Scientists at the heart of this work, known as attribution science, see great promise in the emerging ability to provide hard numbers to represent the impact of climate change on extreme weather—even though they sometimes need to cast their findings in a double layer of probability (see graph below).
Myles Allen (University of Oxford).
The emergence and development of the attribution field marks a step away from the more generic statements that climate scientists have given newspaper and TV reporters for years. One of the pioneers of event attribution, Myles Allen (University of Oxford), made this case in a Guardian editorial last October.
“People deserve to know how much climate change is affecting them, and not be fobbed off with banalities like ‘this is the kind of event that we might expect to become more frequent’,” said Allen.
Right now, coming up with these estimates and supporting numbers is a painstaking process, one that can take years for a single extreme event. Each analysis involves big demands on computing power, sophisticated statistical methods, and a crystal-clear definition of ‘extreme’ for the event at hand. The hope among attribution specialists is that they can streamline the process and generate solid results within a few weeks or months, while the memory of an event is still fresh (see Is this climate change?).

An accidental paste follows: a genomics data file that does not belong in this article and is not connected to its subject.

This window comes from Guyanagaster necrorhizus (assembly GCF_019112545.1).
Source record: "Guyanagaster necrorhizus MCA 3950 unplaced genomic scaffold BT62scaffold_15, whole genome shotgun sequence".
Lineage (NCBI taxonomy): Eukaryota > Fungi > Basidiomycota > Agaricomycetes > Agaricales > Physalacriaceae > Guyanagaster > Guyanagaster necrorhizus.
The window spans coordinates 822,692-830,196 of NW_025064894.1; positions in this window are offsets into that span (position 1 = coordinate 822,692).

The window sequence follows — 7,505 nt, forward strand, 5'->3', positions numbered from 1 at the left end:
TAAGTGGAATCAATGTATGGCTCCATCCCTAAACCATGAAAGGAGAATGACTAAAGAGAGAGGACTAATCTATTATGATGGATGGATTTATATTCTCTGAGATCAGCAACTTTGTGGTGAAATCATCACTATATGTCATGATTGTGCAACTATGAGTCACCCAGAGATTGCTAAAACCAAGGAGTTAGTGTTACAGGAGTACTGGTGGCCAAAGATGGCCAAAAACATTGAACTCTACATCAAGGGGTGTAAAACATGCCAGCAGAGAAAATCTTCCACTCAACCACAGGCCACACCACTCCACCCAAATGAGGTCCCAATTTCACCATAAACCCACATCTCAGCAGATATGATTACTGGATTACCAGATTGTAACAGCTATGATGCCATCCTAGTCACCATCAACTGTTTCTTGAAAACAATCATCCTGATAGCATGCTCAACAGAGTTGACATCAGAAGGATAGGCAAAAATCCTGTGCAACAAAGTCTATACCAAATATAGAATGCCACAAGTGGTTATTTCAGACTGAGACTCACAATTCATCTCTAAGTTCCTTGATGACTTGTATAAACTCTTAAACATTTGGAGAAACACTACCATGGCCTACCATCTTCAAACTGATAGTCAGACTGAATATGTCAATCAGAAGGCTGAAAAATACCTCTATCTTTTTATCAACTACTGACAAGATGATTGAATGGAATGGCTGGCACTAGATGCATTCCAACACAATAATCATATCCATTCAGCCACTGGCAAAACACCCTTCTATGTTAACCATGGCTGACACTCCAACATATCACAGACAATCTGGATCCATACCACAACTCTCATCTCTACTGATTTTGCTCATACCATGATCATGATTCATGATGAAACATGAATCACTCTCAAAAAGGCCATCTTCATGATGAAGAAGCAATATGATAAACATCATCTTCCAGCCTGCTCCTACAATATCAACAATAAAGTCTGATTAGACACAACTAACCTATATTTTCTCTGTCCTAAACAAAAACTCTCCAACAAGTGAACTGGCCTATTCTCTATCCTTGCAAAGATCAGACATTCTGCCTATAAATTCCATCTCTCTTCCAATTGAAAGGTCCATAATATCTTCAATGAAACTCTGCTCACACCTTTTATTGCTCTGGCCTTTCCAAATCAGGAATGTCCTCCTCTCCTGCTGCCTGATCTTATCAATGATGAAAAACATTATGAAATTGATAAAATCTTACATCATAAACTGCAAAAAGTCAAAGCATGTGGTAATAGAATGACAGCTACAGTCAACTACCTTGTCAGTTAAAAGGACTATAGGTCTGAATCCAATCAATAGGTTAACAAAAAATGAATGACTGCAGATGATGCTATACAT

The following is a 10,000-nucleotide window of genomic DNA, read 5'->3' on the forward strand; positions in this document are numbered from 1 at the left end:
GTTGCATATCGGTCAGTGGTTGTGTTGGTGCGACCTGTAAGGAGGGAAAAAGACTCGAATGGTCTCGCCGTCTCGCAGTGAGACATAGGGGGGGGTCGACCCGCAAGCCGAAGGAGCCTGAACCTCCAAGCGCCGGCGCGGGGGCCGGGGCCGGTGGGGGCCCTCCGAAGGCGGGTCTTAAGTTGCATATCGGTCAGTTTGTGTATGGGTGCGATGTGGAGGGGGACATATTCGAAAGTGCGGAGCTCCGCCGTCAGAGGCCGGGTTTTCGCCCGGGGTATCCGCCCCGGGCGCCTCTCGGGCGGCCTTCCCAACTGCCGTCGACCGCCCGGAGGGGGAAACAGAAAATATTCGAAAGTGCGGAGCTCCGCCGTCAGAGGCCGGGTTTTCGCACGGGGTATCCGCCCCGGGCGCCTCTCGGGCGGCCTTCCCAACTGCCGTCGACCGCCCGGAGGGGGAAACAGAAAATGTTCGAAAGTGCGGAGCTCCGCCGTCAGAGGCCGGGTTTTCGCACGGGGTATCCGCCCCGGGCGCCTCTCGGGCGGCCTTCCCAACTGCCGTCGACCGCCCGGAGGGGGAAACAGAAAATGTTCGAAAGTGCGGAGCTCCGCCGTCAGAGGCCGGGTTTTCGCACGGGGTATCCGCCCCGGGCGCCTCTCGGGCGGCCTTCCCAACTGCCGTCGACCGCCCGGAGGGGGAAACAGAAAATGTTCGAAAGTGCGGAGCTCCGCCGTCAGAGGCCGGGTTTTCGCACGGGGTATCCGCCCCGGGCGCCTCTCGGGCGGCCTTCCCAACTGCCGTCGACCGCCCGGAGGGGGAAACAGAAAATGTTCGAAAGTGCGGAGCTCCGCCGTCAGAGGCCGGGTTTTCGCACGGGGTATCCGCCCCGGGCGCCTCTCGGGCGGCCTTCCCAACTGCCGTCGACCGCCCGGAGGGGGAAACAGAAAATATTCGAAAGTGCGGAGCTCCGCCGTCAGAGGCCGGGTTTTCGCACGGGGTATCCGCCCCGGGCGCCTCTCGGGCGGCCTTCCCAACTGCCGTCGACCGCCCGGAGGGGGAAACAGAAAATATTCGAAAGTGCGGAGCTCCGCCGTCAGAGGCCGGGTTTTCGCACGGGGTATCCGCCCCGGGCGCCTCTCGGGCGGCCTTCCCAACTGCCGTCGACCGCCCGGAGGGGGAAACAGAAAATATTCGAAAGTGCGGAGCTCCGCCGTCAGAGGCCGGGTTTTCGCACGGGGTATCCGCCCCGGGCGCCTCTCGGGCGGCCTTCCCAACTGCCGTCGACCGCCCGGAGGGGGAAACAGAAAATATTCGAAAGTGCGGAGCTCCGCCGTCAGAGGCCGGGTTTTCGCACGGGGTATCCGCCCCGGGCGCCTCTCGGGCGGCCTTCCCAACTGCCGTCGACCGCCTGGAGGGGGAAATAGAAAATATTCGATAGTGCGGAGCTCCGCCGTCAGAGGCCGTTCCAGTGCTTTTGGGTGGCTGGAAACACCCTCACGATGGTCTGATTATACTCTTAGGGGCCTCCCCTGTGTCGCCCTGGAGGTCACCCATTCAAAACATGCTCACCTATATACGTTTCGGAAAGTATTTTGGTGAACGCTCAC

For a hypothetical weather event, a study might report findings on the influence of human-produced greenhouse gases with statements like these:
The double layers of probability are because there are two kinds of uncertainty at work: